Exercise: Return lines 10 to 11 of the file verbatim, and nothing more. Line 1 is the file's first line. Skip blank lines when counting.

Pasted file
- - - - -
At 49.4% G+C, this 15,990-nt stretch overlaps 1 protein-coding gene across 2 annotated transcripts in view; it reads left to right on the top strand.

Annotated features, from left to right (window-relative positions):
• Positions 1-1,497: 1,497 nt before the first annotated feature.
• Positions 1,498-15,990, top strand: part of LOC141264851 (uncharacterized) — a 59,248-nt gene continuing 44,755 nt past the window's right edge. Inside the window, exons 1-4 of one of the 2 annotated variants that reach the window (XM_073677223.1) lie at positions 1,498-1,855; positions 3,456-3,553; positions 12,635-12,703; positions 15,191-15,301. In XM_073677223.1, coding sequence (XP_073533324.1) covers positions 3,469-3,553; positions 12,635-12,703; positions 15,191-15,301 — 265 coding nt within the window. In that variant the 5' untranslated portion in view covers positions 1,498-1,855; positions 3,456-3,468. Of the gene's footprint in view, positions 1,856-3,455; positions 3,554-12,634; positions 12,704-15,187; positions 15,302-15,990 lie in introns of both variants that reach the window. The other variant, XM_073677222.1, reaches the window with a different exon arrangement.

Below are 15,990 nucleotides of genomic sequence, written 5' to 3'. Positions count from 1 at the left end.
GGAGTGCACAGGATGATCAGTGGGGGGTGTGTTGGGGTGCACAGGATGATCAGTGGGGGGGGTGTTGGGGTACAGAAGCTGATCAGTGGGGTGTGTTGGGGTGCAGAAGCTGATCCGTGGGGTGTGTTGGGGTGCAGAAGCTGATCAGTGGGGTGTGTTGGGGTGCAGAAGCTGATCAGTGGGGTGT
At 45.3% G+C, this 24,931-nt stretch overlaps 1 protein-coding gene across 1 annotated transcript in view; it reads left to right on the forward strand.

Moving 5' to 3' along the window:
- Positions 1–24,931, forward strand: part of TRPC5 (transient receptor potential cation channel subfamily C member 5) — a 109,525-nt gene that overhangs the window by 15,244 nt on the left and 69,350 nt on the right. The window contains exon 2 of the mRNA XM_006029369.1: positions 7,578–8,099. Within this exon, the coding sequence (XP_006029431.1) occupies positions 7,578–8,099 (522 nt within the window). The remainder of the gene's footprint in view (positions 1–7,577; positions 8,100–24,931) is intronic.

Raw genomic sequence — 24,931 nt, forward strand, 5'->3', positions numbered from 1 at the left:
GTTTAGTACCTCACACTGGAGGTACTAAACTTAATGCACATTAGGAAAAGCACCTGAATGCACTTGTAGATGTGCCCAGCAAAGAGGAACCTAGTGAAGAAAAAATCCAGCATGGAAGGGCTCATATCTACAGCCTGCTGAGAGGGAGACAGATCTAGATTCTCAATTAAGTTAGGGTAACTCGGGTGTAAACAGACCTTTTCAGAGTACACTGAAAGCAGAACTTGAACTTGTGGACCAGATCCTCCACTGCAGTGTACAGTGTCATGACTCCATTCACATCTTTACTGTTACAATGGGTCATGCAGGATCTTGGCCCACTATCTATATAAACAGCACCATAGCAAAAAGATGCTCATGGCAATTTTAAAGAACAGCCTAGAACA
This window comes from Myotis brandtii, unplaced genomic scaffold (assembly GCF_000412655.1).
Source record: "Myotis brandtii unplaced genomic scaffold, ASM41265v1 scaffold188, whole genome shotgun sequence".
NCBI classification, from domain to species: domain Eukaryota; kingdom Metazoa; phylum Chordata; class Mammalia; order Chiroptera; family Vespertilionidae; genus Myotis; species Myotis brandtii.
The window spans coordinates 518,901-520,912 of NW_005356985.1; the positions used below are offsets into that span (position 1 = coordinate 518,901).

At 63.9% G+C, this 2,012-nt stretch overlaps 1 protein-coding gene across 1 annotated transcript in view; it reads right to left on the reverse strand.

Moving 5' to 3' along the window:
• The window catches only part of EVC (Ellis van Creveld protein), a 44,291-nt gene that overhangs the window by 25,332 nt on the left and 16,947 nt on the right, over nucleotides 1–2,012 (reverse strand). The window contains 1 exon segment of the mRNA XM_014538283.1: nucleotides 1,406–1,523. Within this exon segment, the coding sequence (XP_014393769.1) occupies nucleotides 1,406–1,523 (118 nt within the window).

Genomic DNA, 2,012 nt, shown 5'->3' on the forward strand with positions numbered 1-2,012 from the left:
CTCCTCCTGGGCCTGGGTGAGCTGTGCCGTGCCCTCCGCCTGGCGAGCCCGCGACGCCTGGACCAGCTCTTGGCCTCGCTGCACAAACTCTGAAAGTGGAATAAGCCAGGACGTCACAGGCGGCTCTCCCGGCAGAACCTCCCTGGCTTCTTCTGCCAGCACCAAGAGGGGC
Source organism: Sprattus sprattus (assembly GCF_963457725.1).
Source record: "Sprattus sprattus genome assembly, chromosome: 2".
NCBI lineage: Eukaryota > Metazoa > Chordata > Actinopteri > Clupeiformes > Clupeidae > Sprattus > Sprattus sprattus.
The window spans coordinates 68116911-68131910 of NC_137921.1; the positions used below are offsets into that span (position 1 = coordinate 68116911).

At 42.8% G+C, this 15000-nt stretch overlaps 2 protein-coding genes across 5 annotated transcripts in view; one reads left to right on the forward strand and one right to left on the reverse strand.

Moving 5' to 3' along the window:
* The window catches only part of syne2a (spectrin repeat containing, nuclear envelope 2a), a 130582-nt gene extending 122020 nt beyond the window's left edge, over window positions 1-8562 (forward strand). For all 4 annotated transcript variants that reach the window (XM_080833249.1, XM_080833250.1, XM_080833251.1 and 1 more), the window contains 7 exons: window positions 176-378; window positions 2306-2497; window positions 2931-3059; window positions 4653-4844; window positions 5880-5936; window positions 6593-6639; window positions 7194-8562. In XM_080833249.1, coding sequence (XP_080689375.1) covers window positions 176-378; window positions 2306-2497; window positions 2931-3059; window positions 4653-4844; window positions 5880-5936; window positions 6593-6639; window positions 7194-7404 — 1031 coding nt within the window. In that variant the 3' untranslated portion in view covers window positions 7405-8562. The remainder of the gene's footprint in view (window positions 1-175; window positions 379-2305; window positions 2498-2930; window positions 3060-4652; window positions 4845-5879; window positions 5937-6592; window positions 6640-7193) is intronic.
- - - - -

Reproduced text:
Raw genomic sequence — 24,931 nt, forward strand, 5'->3', positions numbered from 1 at the left:
GTTTAGTACCTCACACTGGAGGTACTAAACTTAATGCACATTAGGAAAAGCACCTGAATGCACTTGTAGATGTGCCCAGCAAAGAGGAACCTAGTGAAGAAAAAATCCAGCATGGAAGGGCTCATATCTACAGCCTGCTGAGAGGGAGACAGATCTAGATTCTCAATTAAGTTAGGGTAACTCGGGTGTAAACAGACCTTTTCAGAGTACACTGAAAGCAGAACTTGAACTTGTGGACCAGATCCTCCACTGCAGTGTACAGTGTCATGACTCCATTCACATCTTTACTGTTACAATGGGTCATGCAGGATCTTGGCCCACTATCTATATAAACAGCACCATAGCAAAAAGATGCTCATGGCAATTTTAAAGAACAGCCTAGAACA